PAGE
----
It will be noted that other optional equivalents to the means disclosed above include other mechanical means, including (other) frictional and/or mechanical means, including springs, and spring-locking or other mechanical locking means that can maintain a preferred girthwise tensional adjustment in a shoe, with such means generally less preferred than those of the disclosure due to added complexity of operation, and consequently less than optimum necessary adjustment of the girth of the shoe to the typical diurnal changes or the girth of the foot therewithin.

As for materials and sources, upper leathers may be supplied by Prime Tanning of Berwick, Me. Fabrics materials may be supplied by the George C. Moore, Co., Inc., of Westerly, R.I. Elastic laces may be from Hickory Brands, Inc., of Hickory, N.C. Lace holding means may be from Trendware/Goldberg Footwear Components, Inc., of Salem, Mass.


1. A girthwise tensional manually adjustable laced shoe construction having a shoelace and at least two pair of lace holding means, wherein the effective girthwise tension of the shoe is set and controlled by means of one pair of lace holding means having a sufficiently small inside diameter to control the placement of the lace at the girthwise dimension preferred by the wearer.

2. The shoe construction of claim 1, wherein said lacing means are elastic.

3. The shoe construction of claim 2, wherein the elasticity of the lacing means is lengthwise.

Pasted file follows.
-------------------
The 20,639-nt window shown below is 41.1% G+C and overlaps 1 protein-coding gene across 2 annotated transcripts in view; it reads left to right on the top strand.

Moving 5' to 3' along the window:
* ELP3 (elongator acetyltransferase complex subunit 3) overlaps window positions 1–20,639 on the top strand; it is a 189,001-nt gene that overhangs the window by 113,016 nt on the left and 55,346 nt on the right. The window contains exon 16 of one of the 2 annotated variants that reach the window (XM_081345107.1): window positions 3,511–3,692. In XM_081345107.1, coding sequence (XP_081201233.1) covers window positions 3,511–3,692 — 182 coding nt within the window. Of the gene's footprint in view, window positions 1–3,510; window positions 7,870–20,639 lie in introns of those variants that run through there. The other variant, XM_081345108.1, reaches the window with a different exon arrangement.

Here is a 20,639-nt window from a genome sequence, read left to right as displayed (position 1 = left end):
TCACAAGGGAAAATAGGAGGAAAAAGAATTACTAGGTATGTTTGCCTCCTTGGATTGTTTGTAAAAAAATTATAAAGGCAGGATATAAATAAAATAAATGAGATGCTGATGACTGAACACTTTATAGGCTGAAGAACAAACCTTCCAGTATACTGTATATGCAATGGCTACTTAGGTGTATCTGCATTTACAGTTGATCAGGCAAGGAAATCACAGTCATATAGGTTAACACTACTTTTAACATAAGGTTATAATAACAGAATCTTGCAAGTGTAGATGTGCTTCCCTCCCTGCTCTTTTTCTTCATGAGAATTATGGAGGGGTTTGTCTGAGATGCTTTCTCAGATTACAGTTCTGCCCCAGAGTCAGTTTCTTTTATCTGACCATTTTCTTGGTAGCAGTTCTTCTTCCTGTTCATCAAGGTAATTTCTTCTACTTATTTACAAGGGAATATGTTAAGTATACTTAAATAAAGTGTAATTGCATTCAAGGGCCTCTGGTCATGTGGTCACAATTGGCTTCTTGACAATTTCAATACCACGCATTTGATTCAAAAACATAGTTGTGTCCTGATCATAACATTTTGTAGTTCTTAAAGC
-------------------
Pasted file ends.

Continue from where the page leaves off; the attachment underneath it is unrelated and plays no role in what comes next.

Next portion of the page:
4. The shoe construction of claim 2, wherein the elasticity of the lacing means is diametric.

5. The shoe construction of claim 1, wherein the girthwise tensional securing means comprise an eyelet having a sufficiently smaller inside diameter than that which would allow relatively friction-free movement of the lacing means passing therethrough, to hold at least a portion of the girthwise lacing means at a preferred tensional adjustment during the wearing use of the shoe.

6. The shoe construction of claim 1, wherein the effective ball to instep girth relationship of the shoe adjust to the foot of a particular wearer, in the wearing use thereof.

7. The shoe construction of claim 1, wherein the lace holding means are eyelets.

8. The shoe construction of claim 1, wherein the lace holding means are spring clips.

Patent History
Publication number: 20110047821
Type: Application
Filed: Aug 25, 2009
Publication Date: Mar 3, 2011
Inventor: Henri E. Rosen (Watertown, MA)
Application Number: 12/583,728
Current U.S. Class: Closure (36/50.1)
International Classification: A43C 11/00 (20060101);